Meteorologist at the National Weather Service (NWS)
Alek Krautmann is a Meteorologist at the National Weather Service (NWS) New Orleans/Baton Rouge office. The NWS is part of the National Oceanic and Atmospheric Administration (NOAA) and has the local weather forecast and warning responsibilities for southeast Louisiana, south Mississippi, and offshore waters out to 60 miles. With frequent thunderstorms year-round and the annual threat during hurricane season, the central Gulf Coast is one of the more active parts of the country for weather. Alek works to promote an informed society; one that anticipates and is able to respond to the weather and climate hazards in our world. He was formerly a Research Associate with the Southern Climate Impacts Planning Program (SCIPP), which is a NOAA Regional Integrated Sciences and Assessments team at the Oklahoma Climatological Survey in Norman, OK. While with SCIPP he spent time on an assessment of the organizational response to the 2013 Moore, OK tornado disaster and completed a series of climate workshops for environmental professionals at Oklahoma and Texas Native American tribes.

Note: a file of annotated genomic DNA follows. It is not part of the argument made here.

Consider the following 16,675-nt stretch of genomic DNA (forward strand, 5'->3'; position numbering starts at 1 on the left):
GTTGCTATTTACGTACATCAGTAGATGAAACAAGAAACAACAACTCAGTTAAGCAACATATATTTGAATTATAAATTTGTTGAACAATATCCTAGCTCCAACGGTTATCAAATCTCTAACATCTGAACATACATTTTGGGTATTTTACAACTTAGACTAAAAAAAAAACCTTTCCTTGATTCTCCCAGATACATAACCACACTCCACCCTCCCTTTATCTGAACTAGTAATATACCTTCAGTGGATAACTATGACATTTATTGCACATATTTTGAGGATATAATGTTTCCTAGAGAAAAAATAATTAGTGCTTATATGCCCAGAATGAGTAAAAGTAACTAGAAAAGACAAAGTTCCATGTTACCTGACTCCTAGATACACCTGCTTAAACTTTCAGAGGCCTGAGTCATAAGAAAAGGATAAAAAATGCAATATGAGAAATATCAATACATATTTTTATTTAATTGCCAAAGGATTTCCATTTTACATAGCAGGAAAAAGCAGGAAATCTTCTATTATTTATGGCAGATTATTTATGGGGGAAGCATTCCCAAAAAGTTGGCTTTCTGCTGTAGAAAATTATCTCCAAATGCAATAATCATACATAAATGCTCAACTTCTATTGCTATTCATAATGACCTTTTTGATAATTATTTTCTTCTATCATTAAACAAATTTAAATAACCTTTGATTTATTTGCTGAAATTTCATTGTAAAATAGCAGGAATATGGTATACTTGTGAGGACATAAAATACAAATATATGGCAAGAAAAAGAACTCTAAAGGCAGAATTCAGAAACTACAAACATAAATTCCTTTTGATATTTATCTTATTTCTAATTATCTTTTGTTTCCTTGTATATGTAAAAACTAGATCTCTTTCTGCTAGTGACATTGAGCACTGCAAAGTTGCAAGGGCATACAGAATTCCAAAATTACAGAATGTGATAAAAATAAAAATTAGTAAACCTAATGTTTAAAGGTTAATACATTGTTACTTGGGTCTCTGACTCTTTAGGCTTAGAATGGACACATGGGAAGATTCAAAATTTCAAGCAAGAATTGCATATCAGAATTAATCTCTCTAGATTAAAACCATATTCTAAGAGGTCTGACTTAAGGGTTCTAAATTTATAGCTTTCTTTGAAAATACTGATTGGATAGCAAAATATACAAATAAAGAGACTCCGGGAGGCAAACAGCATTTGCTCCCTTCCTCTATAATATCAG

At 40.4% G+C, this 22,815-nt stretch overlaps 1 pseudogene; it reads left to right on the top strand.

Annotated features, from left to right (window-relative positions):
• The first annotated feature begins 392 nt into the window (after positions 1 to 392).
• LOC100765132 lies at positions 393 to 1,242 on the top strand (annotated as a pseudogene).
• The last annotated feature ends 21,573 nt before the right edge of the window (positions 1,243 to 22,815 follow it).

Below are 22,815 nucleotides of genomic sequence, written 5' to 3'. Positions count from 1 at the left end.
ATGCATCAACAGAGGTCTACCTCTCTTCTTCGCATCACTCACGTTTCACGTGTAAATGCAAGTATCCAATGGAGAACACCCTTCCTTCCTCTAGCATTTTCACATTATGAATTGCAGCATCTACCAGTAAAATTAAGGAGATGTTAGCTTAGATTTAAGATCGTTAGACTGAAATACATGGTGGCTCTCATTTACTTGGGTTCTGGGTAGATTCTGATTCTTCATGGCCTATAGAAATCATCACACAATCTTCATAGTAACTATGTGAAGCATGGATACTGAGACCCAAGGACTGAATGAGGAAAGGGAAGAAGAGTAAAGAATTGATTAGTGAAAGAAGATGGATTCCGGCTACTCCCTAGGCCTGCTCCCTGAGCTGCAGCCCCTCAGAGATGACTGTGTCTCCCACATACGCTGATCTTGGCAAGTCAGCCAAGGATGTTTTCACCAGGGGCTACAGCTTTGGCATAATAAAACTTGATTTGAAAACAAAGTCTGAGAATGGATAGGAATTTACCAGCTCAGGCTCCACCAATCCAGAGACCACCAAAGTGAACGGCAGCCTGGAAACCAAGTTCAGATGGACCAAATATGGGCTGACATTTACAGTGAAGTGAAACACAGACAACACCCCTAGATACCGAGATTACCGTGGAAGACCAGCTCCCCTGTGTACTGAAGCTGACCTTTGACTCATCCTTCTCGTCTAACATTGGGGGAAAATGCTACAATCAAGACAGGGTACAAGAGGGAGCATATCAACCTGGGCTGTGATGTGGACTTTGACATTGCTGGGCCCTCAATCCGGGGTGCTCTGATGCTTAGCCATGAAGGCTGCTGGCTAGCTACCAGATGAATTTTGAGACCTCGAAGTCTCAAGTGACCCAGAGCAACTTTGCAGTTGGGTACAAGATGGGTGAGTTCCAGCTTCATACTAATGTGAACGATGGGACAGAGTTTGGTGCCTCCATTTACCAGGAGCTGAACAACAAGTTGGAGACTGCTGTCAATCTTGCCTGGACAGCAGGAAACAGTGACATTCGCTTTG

Since living in New Orleans Alek participates in community service projects and events as a member of the Young Leadership Council. He is a graduate of Ohio University (M.S. Geography) and the University of Oklahoma (B.S. Meteorology), including a semester abroad at Monash University in Melbourne, Australia. He has a background in government and public policy and is a member of the American Meteorological Society.
From August 11 to 13, 2016 a large portion of southeast and south central Louisiana received 10+ inches of rain with pockets of more than 20 inches. Nearly 32 inches from a rain gauge in Watson, LA was the highest observed total. The rain led to widespread flash flooding, more than 60,000 homes damaged, thousands of high water rescues and 13 fatalities. This presentation will review the extreme rainfall and provide historical context to the event.